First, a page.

How To Avoid Falling Out With Friends Over Your Children

26/11/2012 10:25 | Updated 22 May 2015
How to avoid falling out over the kidsAlamy

Falling out with a friend over your kids is one parenting scenario that few of us give much thought to - until it happens.

Yet one third of us have fallen out with a friend - usually because we've taken our child's side in an argument or because we've voiced concern or criticism about a friend's parenting.

That certainly rings true for mum of three, Alison, who fell out with her best friend after a holiday together.

"It seemed like a fun idea but she was very neurotic and would shriek if her son went near a bin; everything was about her child and it drove me up the wall," Alison explains.


I wish I'd kept my mouth shut but I snapped, and said a few things about her parenting, like: 'No wonder he doesn't eat his meals if you let him snack all day.'


"I wonder if she might have had post-natal depression, and in hindsight I wish we had been more open with one another but it's easy to be wise after the event."

Carole, a mum of three, was recently dumped by her friend for not inviting her friend's child to her daughter's fourth birthday party.

"It wasn't malicious, I genuinely didn't see why my friendships should dictate my daughter's party playmates. Big mistake. When her child asked mine for an invite she simply told her she didn't have one, and she burst into tears.

"Her mum was understandably very annoyed. But she phoned me at work and proceeded to rant about how horrible I had been, saying she would have nothing more to do with me if she and her husband weren't welcome in my home.

"It took several weeks (and several public snubs) before I plucked up the courage to try to sort it all out. We cleared the air but it still destroyed the friendship. Such is life. But I'll be much more careful about who I leave out of my youngest's party invites next week!"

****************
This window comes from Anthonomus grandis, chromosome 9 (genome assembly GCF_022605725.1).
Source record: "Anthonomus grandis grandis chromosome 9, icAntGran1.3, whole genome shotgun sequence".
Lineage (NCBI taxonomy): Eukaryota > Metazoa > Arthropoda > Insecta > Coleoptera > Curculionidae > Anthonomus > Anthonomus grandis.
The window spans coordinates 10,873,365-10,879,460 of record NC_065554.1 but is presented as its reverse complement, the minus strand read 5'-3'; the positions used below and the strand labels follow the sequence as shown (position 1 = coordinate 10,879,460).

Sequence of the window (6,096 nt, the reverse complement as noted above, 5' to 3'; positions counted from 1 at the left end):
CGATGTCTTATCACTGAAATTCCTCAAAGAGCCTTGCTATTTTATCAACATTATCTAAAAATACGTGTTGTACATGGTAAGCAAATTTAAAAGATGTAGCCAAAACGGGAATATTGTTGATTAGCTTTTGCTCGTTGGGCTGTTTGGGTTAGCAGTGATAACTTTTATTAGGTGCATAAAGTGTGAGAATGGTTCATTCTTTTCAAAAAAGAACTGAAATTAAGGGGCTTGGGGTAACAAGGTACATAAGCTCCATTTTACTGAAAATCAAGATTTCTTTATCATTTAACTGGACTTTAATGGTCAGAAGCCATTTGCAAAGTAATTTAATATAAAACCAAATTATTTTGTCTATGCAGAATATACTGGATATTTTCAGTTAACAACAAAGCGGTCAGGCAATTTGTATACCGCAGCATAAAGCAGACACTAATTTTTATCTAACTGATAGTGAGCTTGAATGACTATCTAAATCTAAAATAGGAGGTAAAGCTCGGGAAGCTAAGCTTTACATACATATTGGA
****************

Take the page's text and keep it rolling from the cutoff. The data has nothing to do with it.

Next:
Fall-outs between friends can also happen without explanation, as Ellen, also a mum of three, discovered when she fell foul of a fellow mum, following several years of friendship. Her son is blissfully unaware of the dynamic between his best friend's parents and his mum and dad, but Ellen worries about the future.

"The situation is so volatile that my husband and I can't even be polite or civil to these people, which makes me dread the school run. I'm very anxious about seeing them and have heard some terrible things that have been said about me.


I almost feel like I'm a kid being bullied at school.


"I deliberately go late to minimise the chance of seeing them, but the school is so small that I can't avoid them forever. Yet the thought of seeing them on a regular basis for the next few years makes me feel sick."

For some parents, avoiding your former friend at the school gates is out of the question, and more drastic action is required.

Father of six, Andrew, ended up moving his children to a new school when what began as a minor fall-out between the kids in the playground escalated to hostility from the other child's parents and culminated with the police being called.

Andrew's son is now very happy in his new school, but Andrew says he learned valuable lessons about how to avoid this situation happening again:

"True friends will try to resolve things without back-stabbing and lies. At the first sign of trouble, speak to the family in a neutral place and keep it friendly. If that doesn't work involve the school and demand action. Always keep the teachers in the loop and keep the pressure on for action to be taken."

It seems we parents can be a touchy bunch - but is there anything you can do to avoid falling out with friends over your kids? And if it happens, is there a quick way to restore order to everyone's relationships?

Yes, says Kitty Hagenbach, a child psychologist and part of the pioneering Babiesknow parenting programme.

"As parents, we can get overly upset when our children are criticised or seen in a poor light, and we tend to be subjective about our children's feelings," Kitty explains.

Kitty advocates speaking up honestly and learning to express your true feelings at the time: "Try saying something like 'I feel very hurt by the way you have spoken to Sophie, and I imagine she feels upset too. Please don't speak to her in this way.' We can stay in healthy relationship once we stop blaming others and 'own' our emotions."

Ultimately any relationship breakdown is difficult, but sometimes we can gain something even from the loss of a friendship. Alison agrees: "I learned from that disastrous holiday that all children are wonderful and awful all at once, and I'm much more tolerant of other peoples' children than I was back then," she explains. "But if I go away with other families now I always insist on our own space."

How good a friendship must it be before you can criticise someone's child. Or is it always a no-no? Tell us what you think.


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